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Extensive Reading Foundation

Extensive Reading Foundation is an International organization whose purpose is to support and promote extensive reading.

One Foundation initiative is the annual Language Learner Literature Award for the best new works in English.  Through the Language Learner Literature Awards, the Extensive Reading Foundation has, since 2004, recognized the best graded readers of the previous year, with awards for each language level, voted online by students and teachers from all over the world.


In the past years, the New ELI Readers Series have won different awards:



Author: Michael Lacey Freeman
Illustrator: Zosia Dzierzawska

Judge’s comment: A touching and wonderful true story about friendship, bullying, school and family. Reading this book is like reading a diary, with beautiful pictures and small drawings.

On-line voter’s comment: The very good thing about the book is that it is about a very relevant theme, bullying and surviving it. Students involved in discussions eagerly while trying this in class as many could identify with many of the situations themselves. Going beyond language, it is very motivational for learners who are insecure in many ways.


Granny Fixit and the Monkey

Author: Jane Cadwallader
Illustrator: Gustavo Mazali

Judges’ comment: The book has themes that tend to be popular with children around the world – mischievous monkeys and an outing with a grandparent. The story embraces a kind of silliness that many very young learners will identify with. The writing is easy to read because of rhythmic repetition and correct word choice for the level. The illustrations are fun, and detailed enough to help the reader guess unknown words from the picture context.


The Canterbury Tales

Author: Geoffrey Chaucer
Retold by: Michael Lacey Freeman
Illustrator: Simone Massoni

Judges’ comment: The Canterbury Tales is a well-written book with effective illustrations where the colorful characters stand out from the black and white backdrop. The limited new vocabulary makes this book a comfortable read for beginners who have moved into chapter books. This classic tale is written in a simple grammatical format that flows smoothly. Also, the person’s name is used more often than the pronoun, which is helpful in understanding the story. The book itself tends to be a little long but it is divided up into different stories. The length should not be a problem for the higher level beginners.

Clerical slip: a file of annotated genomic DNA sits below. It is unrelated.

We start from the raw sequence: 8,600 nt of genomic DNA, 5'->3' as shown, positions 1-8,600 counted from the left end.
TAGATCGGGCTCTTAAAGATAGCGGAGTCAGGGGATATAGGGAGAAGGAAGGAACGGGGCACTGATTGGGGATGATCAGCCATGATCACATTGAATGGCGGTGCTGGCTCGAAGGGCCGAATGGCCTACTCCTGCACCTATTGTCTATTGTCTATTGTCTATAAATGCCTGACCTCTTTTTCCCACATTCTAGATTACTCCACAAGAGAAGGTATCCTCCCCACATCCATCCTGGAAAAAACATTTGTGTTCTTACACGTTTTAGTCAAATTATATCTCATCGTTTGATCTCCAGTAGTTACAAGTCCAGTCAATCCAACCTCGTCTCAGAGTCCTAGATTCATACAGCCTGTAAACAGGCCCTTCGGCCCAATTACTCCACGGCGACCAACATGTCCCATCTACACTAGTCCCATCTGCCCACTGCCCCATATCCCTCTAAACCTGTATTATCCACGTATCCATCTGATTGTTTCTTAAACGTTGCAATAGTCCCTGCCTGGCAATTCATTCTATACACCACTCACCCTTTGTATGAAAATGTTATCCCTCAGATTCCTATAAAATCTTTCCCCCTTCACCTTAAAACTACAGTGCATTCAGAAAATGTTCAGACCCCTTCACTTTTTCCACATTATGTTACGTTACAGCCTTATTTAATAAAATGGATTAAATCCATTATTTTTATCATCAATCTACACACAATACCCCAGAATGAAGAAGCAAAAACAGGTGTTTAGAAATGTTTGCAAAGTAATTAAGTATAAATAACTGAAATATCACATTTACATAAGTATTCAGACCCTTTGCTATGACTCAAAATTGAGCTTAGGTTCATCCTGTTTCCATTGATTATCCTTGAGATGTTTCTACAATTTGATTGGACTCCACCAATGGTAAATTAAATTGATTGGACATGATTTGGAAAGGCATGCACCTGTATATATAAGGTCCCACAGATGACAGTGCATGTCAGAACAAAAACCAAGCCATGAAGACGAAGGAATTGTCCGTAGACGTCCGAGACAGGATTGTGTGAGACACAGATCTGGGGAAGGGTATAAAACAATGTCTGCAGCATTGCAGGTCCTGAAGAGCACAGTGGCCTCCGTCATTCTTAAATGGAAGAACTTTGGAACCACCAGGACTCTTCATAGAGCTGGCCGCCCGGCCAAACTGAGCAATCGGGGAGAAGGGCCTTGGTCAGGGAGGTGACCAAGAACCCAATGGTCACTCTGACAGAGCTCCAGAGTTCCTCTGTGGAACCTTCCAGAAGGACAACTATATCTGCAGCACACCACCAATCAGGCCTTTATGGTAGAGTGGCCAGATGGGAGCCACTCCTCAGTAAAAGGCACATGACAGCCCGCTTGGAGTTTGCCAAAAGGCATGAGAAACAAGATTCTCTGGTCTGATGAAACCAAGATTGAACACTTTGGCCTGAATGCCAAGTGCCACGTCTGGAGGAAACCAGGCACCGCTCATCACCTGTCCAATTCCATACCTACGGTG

Anne of Green Gables 

Author: Lucy Maud Montgomery.
Retold by: Michael Lacey Freeman.
Illustrator: Gaia Bordicchia.

Judge’s comment: This excellent book simply but engagingly retells the story of Anne and her relationships with Marilla, Matthew and the community and environment around her. Readers will get a good sense of the charm and scope of the original. The cute illustrations are aimed at younger readers, but older readers will equally enjoy the story and look forward to reading the original.

On-line voter’s comment: Anne’s feelings often go up and down. She makes many mistakes or does surprising things, so the story develops one thing after another. It is interesting for me. I can see Anne’s kindness and childlike character. I also can see the process of building good relationships between Anne and many other people. This story makes my mind warm. This is a good story.


The Canterville Ghost

By Oscar Wilde.
Retold by Jane Cadwallader. 
Illustrated by Gustavo Mazali.

Judges’ comment: Beautifully illustrated, fast-moving story of the Otis family and Sir Simon, the ghost. Do they just see past each other?


White Fang 

By Jack London.
Retold by Jane Cadwallader. 
Illustrated by Gustavo Mazali. 

Judges’ comment: Well-managed retelling of a classic story of love, respect, and loyalty between people and animals. We promise you’ll keep turning the pages quickly. 


Gulliver’s Travels

By Jonathan Swift.
Retold by Janet Borsbey and Ruth Swan.
Illustrated by Simone Massoni. 

Judges’ comment: This is an excellent re-telling of the classic story, with good clarity and language control. Including several of Gulliver’s journeys, it goes much farther than some other “simple” versions in familiarizing readers with the scope of this important cultural point of reference, and with the thrust of Swift’s social commentary.


The Great Gatsby

By Francis Scott Fitzgerald
Adaptation and activities by
Richard J. Larkhman.
Illustrated by Rodolfo Brocchini.

Judges’ comment: Judges’ comment: Richard Larkham should be very proud of his excellent adaptation of F. Scott Fitzgerald’s masterpiece. Gatsby, the dreamer, lives in a magnificent house and can buy anything he wants — except for one thing…


Uncle Jack and the Meerkats

By Jane Cadwallader
Illustrated by Gustavo Mazali.

Judges’ comment: This story is good for young learners because it is a nice mixture of adventure, fantasy and reality, with an animal conservation angle. It also has a cool family theme and intelligent child characters. Well-written, nice design and fun to read.